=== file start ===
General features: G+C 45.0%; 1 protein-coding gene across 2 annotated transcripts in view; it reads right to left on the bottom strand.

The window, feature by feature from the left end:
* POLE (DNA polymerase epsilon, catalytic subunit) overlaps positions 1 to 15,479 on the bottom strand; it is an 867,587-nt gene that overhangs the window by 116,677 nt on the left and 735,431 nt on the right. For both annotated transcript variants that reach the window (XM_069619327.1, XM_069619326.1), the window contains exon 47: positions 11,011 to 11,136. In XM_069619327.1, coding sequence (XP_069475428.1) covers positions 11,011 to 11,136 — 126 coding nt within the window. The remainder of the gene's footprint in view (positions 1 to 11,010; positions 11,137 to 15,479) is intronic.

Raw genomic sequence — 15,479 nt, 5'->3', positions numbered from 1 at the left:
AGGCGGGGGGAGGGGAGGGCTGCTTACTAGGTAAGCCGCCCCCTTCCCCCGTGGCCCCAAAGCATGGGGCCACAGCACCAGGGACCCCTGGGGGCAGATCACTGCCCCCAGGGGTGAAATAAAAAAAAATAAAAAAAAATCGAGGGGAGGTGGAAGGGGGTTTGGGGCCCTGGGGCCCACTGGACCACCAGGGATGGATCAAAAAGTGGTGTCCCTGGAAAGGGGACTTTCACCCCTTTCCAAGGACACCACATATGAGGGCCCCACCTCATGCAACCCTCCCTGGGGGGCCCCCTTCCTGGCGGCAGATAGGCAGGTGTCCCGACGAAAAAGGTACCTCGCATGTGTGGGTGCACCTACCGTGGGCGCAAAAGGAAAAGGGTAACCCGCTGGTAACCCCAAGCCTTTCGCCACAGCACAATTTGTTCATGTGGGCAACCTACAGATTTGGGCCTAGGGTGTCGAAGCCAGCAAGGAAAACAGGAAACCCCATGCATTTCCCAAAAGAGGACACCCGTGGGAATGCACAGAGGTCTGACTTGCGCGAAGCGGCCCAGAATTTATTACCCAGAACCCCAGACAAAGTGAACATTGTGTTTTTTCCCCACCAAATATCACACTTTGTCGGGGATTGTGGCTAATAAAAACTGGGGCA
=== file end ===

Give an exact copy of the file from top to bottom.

General features: G+C 45.0%; 1 protein-coding gene across 2 annotated transcripts in view; it reads right to left on the bottom strand.

The window, feature by feature from the left end:
* POLE (DNA polymerase epsilon, catalytic subunit) overlaps positions 1 to 15,479 on the bottom strand; it is an 867,587-nt gene that overhangs the window by 116,677 nt on the left and 735,431 nt on the right. For both annotated transcript variants that reach the window (XM_069619327.1, XM_069619326.1), the window contains exon 47: positions 11,011 to 11,136. In XM_069619327.1, coding sequence (XP_069475428.1) covers positions 11,011 to 11,136 — 126 coding nt within the window. The remainder of the gene's footprint in view (positions 1 to 11,010; positions 11,137 to 15,479) is intronic.

Raw genomic sequence — 15,479 nt, 5'->3', positions numbered from 1 at the left:
AGGCGGGGGGAGGGGAGGGCTGCTTACTAGGTAAGCCGCCCCCTTCCCCCGTGGCCCCAAAGCATGGGGCCACAGCACCAGGGACCCCTGGGGGCAGATCACTGCCCCCAGGGGTGAAATAAAAAAAAATAAAAAAAAATCGAGGGGAGGTGGAAGGGGGTTTGGGGCCCTGGGGCCCACTGGACCACCAGGGATGGATCAAAAAGTGGTGTCCCTGGAAAGGGGACTTTCACCCCTTTCCAAGGACACCACATATGAGGGCCCCACCTCATGCAACCCTCCCTGGGGGGCCCCCTTCCTGGCGGCAGATAGGCAGGTGTCCCGACGAAAAAGGTACCTCGCATGTGTGGGTGCACCTACCGTGGGCGCAAAAGGAAAAGGGTAACCCGCTGGTAACCCCAAGCCTTTCGCCACAGCACAATTTGTTCATGTGGGCAACCTACAGATTTGGGCCTAGGGTGTCGAAGCCAGCAAGGAAAACAGGAAACCCCATGCATTTCCCAAAAGAGGACACCCGTGGGAATGCACAGAGGTCTGACTTGCGCGAAGCGGCCCAGAATTTATTACCCAGAACCCCAGACAAAGTGAACATTGTGTTTTTTCCCCACCAAATATCACACTTTGTCGGGGATTGTGGCTAATAAAAACTGGGGCA